Chaotic cold accretion onto black holes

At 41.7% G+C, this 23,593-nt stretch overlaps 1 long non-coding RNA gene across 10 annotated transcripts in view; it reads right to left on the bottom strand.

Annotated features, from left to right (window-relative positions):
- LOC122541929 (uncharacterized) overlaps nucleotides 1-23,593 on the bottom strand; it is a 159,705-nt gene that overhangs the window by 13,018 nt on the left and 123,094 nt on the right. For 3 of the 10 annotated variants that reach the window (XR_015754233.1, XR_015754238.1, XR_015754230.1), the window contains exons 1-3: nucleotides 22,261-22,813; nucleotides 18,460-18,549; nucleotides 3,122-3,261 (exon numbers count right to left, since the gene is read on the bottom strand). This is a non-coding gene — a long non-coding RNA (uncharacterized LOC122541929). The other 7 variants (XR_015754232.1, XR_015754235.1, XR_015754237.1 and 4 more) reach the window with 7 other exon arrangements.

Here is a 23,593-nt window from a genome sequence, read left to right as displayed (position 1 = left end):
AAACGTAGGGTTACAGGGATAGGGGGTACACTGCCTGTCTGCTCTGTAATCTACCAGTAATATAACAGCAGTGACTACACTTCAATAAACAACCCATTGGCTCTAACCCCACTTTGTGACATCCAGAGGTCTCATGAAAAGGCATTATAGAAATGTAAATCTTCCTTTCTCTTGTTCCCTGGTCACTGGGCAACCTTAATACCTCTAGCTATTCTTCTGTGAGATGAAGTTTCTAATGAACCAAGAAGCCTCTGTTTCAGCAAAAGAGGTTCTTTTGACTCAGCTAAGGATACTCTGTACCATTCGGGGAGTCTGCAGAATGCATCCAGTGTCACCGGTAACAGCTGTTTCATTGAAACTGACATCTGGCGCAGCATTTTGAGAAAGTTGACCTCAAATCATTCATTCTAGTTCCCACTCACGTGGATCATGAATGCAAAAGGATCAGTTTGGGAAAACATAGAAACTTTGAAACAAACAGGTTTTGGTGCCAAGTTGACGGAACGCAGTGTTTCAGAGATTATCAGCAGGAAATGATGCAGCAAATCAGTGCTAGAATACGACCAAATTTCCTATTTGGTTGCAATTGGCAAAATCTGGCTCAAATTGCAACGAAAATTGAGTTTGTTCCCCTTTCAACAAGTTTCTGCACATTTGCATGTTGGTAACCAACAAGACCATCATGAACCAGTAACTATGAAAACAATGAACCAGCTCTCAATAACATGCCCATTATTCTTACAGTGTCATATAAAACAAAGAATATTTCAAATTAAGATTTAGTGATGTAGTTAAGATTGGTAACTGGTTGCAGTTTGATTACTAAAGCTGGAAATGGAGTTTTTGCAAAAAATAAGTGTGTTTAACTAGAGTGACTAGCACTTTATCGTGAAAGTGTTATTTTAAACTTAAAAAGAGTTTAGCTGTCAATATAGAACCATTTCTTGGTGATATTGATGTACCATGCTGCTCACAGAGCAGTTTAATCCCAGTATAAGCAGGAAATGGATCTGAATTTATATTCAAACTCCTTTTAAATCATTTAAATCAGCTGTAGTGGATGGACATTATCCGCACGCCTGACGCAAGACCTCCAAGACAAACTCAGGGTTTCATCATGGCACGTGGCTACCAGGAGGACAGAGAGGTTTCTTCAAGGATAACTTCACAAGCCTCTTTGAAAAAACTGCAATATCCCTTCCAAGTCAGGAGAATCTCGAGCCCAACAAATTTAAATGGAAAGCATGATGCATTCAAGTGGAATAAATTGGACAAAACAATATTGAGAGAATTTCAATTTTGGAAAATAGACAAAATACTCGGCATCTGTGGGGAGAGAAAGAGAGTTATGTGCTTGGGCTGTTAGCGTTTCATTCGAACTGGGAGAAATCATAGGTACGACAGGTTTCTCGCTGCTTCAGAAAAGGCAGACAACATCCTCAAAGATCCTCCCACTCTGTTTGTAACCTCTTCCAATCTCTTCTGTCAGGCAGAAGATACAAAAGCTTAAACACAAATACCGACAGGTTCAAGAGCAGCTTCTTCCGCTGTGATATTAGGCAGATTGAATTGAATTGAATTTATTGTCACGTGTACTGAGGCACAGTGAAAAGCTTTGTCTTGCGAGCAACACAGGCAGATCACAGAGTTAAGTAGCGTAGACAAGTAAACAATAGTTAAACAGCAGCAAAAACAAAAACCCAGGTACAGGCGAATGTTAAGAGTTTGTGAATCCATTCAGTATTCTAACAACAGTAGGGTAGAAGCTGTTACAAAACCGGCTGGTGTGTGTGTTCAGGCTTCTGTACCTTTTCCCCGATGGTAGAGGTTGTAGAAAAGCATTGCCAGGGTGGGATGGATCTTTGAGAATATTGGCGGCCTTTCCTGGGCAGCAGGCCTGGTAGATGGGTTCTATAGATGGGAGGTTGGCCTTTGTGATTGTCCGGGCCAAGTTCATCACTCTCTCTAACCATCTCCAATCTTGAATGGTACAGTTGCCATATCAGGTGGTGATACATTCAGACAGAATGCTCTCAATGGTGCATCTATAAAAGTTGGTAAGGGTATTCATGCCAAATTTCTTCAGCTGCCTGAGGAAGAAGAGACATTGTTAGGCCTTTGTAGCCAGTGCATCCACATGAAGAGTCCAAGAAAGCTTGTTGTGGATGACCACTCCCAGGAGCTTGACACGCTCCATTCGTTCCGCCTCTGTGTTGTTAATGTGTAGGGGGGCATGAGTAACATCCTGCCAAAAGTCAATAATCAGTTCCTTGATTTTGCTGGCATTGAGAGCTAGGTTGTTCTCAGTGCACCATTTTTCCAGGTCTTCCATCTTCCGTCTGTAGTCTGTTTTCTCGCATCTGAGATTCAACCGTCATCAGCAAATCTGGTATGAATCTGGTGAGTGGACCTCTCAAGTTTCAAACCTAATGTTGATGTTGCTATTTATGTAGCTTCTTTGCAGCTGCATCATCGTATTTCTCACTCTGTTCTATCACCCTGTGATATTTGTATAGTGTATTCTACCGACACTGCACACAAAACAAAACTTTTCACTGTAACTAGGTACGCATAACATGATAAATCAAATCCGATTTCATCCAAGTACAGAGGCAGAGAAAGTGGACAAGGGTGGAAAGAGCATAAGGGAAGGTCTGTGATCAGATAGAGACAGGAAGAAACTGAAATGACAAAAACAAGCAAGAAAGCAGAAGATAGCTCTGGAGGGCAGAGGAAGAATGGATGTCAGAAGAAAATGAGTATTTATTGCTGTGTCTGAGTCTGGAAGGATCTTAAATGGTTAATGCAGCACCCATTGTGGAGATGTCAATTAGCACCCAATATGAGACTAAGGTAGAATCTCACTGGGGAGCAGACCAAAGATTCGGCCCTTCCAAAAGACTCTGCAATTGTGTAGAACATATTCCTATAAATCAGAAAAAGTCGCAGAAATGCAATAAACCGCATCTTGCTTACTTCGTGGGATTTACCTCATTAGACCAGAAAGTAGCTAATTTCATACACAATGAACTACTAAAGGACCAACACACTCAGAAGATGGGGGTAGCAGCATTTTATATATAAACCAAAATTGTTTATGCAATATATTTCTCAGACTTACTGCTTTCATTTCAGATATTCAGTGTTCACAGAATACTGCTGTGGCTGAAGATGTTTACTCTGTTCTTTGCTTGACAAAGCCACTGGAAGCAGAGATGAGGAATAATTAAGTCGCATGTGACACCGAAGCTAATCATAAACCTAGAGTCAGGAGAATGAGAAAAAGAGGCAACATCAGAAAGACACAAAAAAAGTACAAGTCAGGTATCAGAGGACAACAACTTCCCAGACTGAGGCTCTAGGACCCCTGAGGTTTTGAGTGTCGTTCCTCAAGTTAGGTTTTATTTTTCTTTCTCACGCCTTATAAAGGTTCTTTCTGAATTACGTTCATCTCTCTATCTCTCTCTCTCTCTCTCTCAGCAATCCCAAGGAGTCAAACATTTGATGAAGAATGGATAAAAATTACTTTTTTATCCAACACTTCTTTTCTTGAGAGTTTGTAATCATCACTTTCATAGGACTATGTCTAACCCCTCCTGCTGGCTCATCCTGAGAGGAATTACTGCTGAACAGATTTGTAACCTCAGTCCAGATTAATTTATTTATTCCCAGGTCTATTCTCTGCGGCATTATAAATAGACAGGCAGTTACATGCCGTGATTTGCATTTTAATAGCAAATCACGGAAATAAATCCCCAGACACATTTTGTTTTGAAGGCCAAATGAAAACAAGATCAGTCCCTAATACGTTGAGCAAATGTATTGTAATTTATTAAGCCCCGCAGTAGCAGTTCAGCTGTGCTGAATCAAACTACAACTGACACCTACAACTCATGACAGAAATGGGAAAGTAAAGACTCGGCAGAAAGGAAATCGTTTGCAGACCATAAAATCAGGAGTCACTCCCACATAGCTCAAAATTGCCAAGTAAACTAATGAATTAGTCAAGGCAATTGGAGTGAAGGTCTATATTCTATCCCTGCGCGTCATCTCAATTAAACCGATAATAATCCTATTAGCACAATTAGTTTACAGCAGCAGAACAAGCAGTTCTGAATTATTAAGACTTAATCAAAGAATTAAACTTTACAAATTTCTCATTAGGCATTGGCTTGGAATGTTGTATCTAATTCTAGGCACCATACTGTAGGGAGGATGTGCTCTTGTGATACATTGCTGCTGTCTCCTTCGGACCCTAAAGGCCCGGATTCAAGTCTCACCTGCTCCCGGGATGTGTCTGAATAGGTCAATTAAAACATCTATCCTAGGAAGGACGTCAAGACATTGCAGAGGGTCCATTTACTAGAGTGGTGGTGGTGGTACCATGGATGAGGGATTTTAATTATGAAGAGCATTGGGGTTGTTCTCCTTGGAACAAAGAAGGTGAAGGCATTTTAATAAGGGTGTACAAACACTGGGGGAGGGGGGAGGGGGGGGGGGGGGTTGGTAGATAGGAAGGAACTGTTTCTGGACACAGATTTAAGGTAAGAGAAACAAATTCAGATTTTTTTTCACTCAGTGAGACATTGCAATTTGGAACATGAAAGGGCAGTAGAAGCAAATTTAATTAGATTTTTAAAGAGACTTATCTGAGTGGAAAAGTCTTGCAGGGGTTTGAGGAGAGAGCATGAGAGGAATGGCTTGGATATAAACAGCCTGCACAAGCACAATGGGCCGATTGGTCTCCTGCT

Using 3D AMR simulations, linking the 50 kpc to the sub-pc scales over the course of 40 Myr, we systematically relax the classic Bondi assumptions in a typical galaxy hosting a SMBH. In the realistic scenario, where the hot gas is cooling, while heated and stirred on large scales, the accretion rate is boosted up to two orders of magnitude compared with the Bondi prediction. The cause is the nonlinear growth of thermal instabilities, leading to the condensation of cold clouds and filaments when t_cool/t_ff < 10. Subsonic turbulence of just over 100 km/s (M > 0.2) induces the formation of thermal instabilities, even in the absence of heating, while in the transonic regime turbulent dissipation inhibits their growth (t_turb/t_cool < 1). When heating restores global thermodynamic balance, the formation of the multiphase medium is violent, and the mode of accretion is fully cold and chaotic. The recurrent collisions, shearing and tidal motions between clouds, filaments and the central torus cause a significant reduction of angular momentum, boosting accretion. On sub-pc scales the clouds are channelled to the very centre via a funnel. A good approximation to the accretion rate is the cooling rate, which can be used as subgrid model, physically reproducing the boost factor of 100 required by cosmological simulations, while accounting for fluctuations. Chaotic cold accretion may be common in many systems, such as hot galactic halos, groups, and clusters, generating high-velocity clouds and strong variations of the AGN luminosity, jet orientation, and spin. In this mode, the black hole can quickly react to the state of the entire host galaxy, leading to efficient self-regulated feedback and the symbiotic Magorrian relation. During phases of overheating, the hot mode becomes the single channel of accretion (with a different cuspy temperature profile), though strongly suppressed by turbulence.